SMBs: What You Need to Know to Develop a Sound Content Plan

Posted by Tracey Sandilands

content_plan2.jpgDeveloping a comprehensive content plan for your small to medium-sized business (SMB) might sound like a daunting task. By gathering the information you need and following tried-and-tested steps, you can make use of the opportunities offered by technology to promote your offering without needing a sizeable marketing budget to do so.


Understanding Content Marketing

The terms inbound and content marketing are often used interchangeably, but while they have similarities and areas of overlap, they aren’t the same. Inbound marketing is the “umbrella” term for ways bring your audience in and attract them to your business, while content is the primary tool used to implement it.


Developing a Content Plan for an SMB

Knowing where to begin is challenging, especially if you’re the CEO, marketing officer and operations manager all rolled into one. Follow these steps to develop your first comprehensive content marketing strategy.


#1: Define Your Purpose

It’s essential to identify the purpose of your content marketing. What specifically are you trying to achieve? This could include:

  • Raising awareness of your product or service in your target market
  • Generating fodder for sharing on your social media accounts
  • Attracting enough users to sign up for an email newsletter, and then keeping them informed
  • Generating real online leads from interested prospective customers
  • Building up your reputation as an expert in your field.

You might feel that all these are good reasons for marketing, but it’s impossible to achieve them all with one approach. Select the goal you believe will give you the best return on marketing spend at the current time, and go with that.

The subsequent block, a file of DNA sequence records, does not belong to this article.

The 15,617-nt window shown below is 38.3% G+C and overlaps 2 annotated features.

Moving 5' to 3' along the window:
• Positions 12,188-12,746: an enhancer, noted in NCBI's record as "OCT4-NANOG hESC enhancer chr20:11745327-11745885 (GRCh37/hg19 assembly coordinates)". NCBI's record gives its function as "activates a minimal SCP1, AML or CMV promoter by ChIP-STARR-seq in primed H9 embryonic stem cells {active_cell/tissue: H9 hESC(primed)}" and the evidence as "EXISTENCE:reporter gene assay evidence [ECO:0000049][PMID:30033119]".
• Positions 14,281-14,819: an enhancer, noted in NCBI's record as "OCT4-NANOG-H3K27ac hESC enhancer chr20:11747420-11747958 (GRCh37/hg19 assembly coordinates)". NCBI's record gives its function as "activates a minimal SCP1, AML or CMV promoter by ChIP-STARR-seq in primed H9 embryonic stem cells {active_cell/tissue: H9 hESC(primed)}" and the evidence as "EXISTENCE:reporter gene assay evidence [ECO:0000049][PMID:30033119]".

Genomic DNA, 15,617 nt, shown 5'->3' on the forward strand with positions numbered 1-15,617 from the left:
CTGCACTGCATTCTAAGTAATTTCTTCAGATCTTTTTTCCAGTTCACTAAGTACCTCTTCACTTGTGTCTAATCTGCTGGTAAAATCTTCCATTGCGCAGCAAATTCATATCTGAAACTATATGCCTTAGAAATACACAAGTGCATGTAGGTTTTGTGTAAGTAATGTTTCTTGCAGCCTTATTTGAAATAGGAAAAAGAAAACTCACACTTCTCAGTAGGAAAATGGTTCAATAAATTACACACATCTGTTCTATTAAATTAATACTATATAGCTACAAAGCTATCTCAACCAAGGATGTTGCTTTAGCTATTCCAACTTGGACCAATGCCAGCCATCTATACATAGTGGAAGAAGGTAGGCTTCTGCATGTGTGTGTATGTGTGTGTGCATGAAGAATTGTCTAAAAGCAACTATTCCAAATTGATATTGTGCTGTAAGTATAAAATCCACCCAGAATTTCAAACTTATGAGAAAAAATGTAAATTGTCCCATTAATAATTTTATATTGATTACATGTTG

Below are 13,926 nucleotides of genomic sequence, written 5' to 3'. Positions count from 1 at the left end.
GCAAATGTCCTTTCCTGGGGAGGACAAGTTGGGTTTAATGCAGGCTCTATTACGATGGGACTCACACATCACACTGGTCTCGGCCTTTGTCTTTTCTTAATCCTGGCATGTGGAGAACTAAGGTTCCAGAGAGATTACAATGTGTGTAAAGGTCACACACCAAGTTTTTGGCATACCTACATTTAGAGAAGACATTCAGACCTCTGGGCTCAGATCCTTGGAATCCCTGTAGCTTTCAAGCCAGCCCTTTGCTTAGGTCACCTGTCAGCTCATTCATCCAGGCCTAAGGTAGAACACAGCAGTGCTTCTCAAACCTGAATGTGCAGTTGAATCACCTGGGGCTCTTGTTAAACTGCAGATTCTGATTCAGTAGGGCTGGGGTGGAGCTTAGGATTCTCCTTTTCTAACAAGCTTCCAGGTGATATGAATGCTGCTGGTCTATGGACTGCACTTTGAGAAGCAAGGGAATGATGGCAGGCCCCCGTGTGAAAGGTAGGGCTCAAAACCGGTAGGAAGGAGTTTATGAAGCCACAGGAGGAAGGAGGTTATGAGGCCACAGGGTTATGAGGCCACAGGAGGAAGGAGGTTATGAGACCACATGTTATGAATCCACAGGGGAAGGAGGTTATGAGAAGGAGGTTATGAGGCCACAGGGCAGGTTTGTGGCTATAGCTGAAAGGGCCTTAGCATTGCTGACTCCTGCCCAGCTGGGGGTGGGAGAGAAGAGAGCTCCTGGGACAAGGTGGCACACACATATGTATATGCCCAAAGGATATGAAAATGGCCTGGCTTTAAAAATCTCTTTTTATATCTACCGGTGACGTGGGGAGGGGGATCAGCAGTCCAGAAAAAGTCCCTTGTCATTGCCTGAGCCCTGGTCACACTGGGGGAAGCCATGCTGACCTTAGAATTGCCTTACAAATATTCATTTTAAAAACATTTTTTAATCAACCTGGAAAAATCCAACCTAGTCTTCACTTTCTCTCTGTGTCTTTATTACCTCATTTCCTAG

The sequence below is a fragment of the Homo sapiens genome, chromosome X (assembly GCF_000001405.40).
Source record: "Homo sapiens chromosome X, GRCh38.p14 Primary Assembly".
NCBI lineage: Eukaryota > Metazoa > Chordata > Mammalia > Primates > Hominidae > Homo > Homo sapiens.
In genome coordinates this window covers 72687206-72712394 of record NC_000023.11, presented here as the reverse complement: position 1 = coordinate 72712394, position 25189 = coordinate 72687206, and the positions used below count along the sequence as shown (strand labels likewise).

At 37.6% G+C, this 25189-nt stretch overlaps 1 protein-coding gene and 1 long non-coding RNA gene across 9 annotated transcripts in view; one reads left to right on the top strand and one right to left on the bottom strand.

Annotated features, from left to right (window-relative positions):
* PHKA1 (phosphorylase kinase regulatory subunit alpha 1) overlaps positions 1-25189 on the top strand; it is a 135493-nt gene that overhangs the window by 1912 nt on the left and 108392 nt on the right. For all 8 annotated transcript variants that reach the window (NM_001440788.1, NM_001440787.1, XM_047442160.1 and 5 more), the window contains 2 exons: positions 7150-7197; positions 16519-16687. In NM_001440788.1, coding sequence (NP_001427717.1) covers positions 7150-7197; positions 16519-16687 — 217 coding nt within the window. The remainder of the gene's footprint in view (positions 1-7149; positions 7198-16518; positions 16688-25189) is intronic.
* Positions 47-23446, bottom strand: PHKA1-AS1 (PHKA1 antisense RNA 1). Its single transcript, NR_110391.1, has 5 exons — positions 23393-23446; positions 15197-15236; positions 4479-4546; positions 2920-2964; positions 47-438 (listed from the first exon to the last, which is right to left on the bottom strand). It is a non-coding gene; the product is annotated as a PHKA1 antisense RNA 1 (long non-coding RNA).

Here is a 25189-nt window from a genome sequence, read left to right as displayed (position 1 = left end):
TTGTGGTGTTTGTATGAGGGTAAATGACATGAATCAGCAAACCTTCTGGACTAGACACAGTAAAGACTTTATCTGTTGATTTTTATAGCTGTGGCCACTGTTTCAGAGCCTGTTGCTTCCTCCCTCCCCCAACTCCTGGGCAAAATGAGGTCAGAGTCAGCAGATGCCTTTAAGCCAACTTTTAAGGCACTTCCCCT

#2: Identify Your Audience

According to Sprout Social, it’s important for a successful content plan to identify the target audience as distinctively as possible. You might feel everyone is a potential customer, and that may even be the case. You can’t target all prospects in the same way, though, and you’re more likely to reach your ideal client if you know what characteristics he (or she) possesses. Develop at least two personas to represent your primary target market, and create a name, gender, age, occupation and lifestyle for each one. This will help you to customize your content for each segment of your target audience.


#3: Choose Your Content Types

Digital content comes in multiple different types and media, and some may work better than others for your specific audience. The age of your ideal customer, for example, will have an impact on whether she is more likely to watch a video clip or read an article. Identify the types of content and the channels of delivery that have the best chance of reaching the personas you’ve created. For example, if you’re targeting Barry the Business Exec, your content plan should include publishing in the type of media he reads or views such as articles or blog posts shared on LinkedIn and Twitter.


#4: Create a Schedule

By now you know who you’re talking to (the customer personas) and what methods you’re going to use to connect with them (media and channels). Most SMB owners and marketers say that finding ideas is one of the most difficult aspects of their content plan. Set up a three-month schedule based on the frequency you want to publish, and connect it to real dates. If you’re starting half way through the year, for example, you may want to begin with June. Ideally, you should aim to publish new content weekly, but if you’re new to inbound marketing and feeling overwhelmed, monthly is far better than nothing. Select the dates on which you’d like to publish, and then work backwards to give yourself enough time to prepare.


#5: Brainstorm Ideas

With your schedule in hand complete with dates, you can give some thought to topics. For a content plan that spans June, July and August, for example, you can start by considering significant aspects:

  • Spring, which means rain, warmer weather and fresh growth;
  • Summer, with the heat, vacation time and July 4th.

If your products or services are seasonal in any way, this should give you some ideas. Alternatively, if your offering is celebratory or proudly American, tying it to Independence Day or summer vacations could help you think of suitable blog topics.


Once you have finalized a comprehensive content plan you’ll find it much easier to implement than if you’re trying to figure it out as you go. Instead, you’ll be able to focus on developing the content you’ve identified and getting it published and shared in a timely fashion.